Jump to ContentJump to Main Navigation
At Home in Nineteenth-Century AmericaA Documentary History$
Users without a subscription are not able to see the full content.

Amy G. Richter

Print publication date: 2015

Print ISBN-13: 9780814769133

Published to NYU Press Scholarship Online: September 2016

DOI: 10.18574/nyu/9780814769133.001.0001

Show Summary Details
Page of

PRINTED FROM NYU Press SCHOLARSHIP ONLINE (www.nyu.universitypressscholarship.com). (c) Copyright University of NYU Press, 2022. All Rights Reserved. An individual user may print out a PDF of a single chapter of a monograph in NYSO for personal use.date: 25 May 2022

At Home in the Late Nineteenth-Century City

At Home in the Late Nineteenth-Century City

(p.160) 5 At Home in the Late Nineteenth-Century City
At Home in Nineteenth-Century America

Amy G. Richter

NYU Press

The domestic ideal that emerged in the 1820s rested on distinctions between marketplace and home, male and female, public and private. At the end of the nineteenth century, changes in American urban life seemed to threaten these distinctions, testing the resilience and adaptability of domesticity in the modern industrial city. Chapter 5 explores the ways in which city living challenged Victorian notions of domestic privacy and considers the range of cultural and spatial responses to this challenge. Jacob Riis, Stephen Crane, William Dean Howells, and Edith Wharton highlight the perceived loss of privacy, respectability, family feeling, and refinement in urban homes—especially in tenements and apartment houses. Documents by Frederick Law Olmstead, Jane Addams, and Eliza Chester depict new public spaces—public parks, settlement houses, and women’s hotels—designed to serve previously domestic functions.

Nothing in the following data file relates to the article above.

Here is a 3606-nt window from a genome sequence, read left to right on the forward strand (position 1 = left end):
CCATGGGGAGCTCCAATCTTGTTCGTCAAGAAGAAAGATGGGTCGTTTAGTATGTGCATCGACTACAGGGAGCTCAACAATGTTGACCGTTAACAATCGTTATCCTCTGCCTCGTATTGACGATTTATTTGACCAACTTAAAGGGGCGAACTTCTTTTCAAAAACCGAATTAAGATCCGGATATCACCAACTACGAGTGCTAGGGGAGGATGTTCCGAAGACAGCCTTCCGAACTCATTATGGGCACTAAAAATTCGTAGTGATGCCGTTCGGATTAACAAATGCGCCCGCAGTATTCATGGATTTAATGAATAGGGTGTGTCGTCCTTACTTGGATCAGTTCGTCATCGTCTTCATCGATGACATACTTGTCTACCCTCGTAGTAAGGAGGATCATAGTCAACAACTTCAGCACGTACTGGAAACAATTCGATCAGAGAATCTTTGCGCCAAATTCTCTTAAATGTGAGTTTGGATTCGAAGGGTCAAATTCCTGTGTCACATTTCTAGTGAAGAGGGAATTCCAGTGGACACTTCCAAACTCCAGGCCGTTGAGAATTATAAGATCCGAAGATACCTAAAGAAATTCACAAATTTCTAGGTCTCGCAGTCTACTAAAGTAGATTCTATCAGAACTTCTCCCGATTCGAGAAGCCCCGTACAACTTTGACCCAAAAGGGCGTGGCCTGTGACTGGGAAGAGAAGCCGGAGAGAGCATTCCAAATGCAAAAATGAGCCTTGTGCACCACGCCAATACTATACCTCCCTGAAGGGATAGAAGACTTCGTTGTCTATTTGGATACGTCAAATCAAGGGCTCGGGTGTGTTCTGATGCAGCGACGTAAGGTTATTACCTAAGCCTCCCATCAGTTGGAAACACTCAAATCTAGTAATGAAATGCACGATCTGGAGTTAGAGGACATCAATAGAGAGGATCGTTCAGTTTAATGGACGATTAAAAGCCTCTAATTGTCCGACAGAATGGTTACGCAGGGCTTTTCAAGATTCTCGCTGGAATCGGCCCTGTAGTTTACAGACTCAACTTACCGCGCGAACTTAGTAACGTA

Keywords:   urban life, public park, settlement house, women’s hotel, privacy, Jacob Riis, Edith Wharton, Frederick Law Olmstead, Jane Addams, Eliza Chester

NYU Press Scholarship Online requires a subscription or purchase to access the full text of books within the service. Public users can however freely search the site and view the abstracts and keywords for each book and chapter.

Please, subscribe or login to access full text content.

If you think you should have access to this title, please contact your librarian.

To troubleshoot, please check our FAQs, and if you can't find the answer there, please contact us.